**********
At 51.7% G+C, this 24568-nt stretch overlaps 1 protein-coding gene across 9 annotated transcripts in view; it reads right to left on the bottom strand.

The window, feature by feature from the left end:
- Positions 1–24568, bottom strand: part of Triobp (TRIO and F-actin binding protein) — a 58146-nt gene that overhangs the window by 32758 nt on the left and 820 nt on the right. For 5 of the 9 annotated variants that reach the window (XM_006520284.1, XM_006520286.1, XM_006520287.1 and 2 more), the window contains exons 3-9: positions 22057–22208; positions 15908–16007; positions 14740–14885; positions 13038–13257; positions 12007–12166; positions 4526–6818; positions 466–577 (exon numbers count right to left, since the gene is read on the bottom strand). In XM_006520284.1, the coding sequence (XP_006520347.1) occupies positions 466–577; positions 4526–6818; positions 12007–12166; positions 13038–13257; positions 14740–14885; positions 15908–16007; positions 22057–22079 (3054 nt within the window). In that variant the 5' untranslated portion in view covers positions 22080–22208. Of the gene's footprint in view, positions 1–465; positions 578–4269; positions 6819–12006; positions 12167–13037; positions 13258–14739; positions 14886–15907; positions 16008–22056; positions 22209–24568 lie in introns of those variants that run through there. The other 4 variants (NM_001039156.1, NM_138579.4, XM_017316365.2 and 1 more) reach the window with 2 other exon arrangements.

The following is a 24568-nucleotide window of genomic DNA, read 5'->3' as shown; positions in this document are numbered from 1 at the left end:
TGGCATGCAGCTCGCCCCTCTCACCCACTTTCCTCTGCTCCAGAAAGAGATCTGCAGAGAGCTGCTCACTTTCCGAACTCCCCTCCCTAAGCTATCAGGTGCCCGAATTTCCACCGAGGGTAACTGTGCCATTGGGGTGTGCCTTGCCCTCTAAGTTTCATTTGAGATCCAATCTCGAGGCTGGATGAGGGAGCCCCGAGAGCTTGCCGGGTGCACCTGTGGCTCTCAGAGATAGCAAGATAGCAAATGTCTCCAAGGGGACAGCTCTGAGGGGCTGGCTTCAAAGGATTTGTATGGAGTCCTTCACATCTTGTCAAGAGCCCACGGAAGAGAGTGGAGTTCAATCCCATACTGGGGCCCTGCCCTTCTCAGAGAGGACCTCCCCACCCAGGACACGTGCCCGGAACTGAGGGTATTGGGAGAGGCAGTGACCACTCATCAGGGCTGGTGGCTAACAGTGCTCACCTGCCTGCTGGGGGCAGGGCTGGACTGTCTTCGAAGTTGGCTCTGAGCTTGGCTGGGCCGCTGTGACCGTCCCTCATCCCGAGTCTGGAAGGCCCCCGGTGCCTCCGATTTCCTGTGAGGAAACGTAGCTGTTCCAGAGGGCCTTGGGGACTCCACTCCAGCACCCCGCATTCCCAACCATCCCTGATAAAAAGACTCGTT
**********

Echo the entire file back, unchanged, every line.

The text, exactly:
At 51.7% G+C, this 24568-nt stretch overlaps 1 protein-coding gene across 9 annotated transcripts in view; it reads right to left on the bottom strand.

The window, feature by feature from the left end:
- Positions 1–24568, bottom strand: part of Triobp (TRIO and F-actin binding protein) — a 58146-nt gene that overhangs the window by 32758 nt on the left and 820 nt on the right. For 5 of the 9 annotated variants that reach the window (XM_006520284.1, XM_006520286.1, XM_006520287.1 and 2 more), the window contains exons 3-9: positions 22057–22208; positions 15908–16007; positions 14740–14885; positions 13038–13257; positions 12007–12166; positions 4526–6818; positions 466–577 (exon numbers count right to left, since the gene is read on the bottom strand). In XM_006520284.1, the coding sequence (XP_006520347.1) occupies positions 466–577; positions 4526–6818; positions 12007–12166; positions 13038–13257; positions 14740–14885; positions 15908–16007; positions 22057–22079 (3054 nt within the window). In that variant the 5' untranslated portion in view covers positions 22080–22208. Of the gene's footprint in view, positions 1–465; positions 578–4269; positions 6819–12006; positions 12167–13037; positions 13258–14739; positions 14886–15907; positions 16008–22056; positions 22209–24568 lie in introns of those variants that run through there. The other 4 variants (NM_001039156.1, NM_138579.4, XM_017316365.2 and 1 more) reach the window with 2 other exon arrangements.

The following is a 24568-nucleotide window of genomic DNA, read 5'->3' as shown; positions in this document are numbered from 1 at the left end:
TGGCATGCAGCTCGCCCCTCTCACCCACTTTCCTCTGCTCCAGAAAGAGATCTGCAGAGAGCTGCTCACTTTCCGAACTCCCCTCCCTAAGCTATCAGGTGCCCGAATTTCCACCGAGGGTAACTGTGCCATTGGGGTGTGCCTTGCCCTCTAAGTTTCATTTGAGATCCAATCTCGAGGCTGGATGAGGGAGCCCCGAGAGCTTGCCGGGTGCACCTGTGGCTCTCAGAGATAGCAAGATAGCAAATGTCTCCAAGGGGACAGCTCTGAGGGGCTGGCTTCAAAGGATTTGTATGGAGTCCTTCACATCTTGTCAAGAGCCCACGGAAGAGAGTGGAGTTCAATCCCATACTGGGGCCCTGCCCTTCTCAGAGAGGACCTCCCCACCCAGGACACGTGCCCGGAACTGAGGGTATTGGGAGAGGCAGTGACCACTCATCAGGGCTGGTGGCTAACAGTGCTCACCTGCCTGCTGGGGGCAGGGCTGGACTGTCTTCGAAGTTGGCTCTGAGCTTGGCTGGGCCGCTGTGACCGTCCCTCATCCCGAGTCTGGAAGGCCCCCGGTGCCTCCGATTTCCTGTGAGGAAACGTAGCTGTTCCAGAGGGCCTTGGGGACTCCACTCCAGCACCCCGCATTCCCAACCATCCCTGATAAAAAGACTCGTT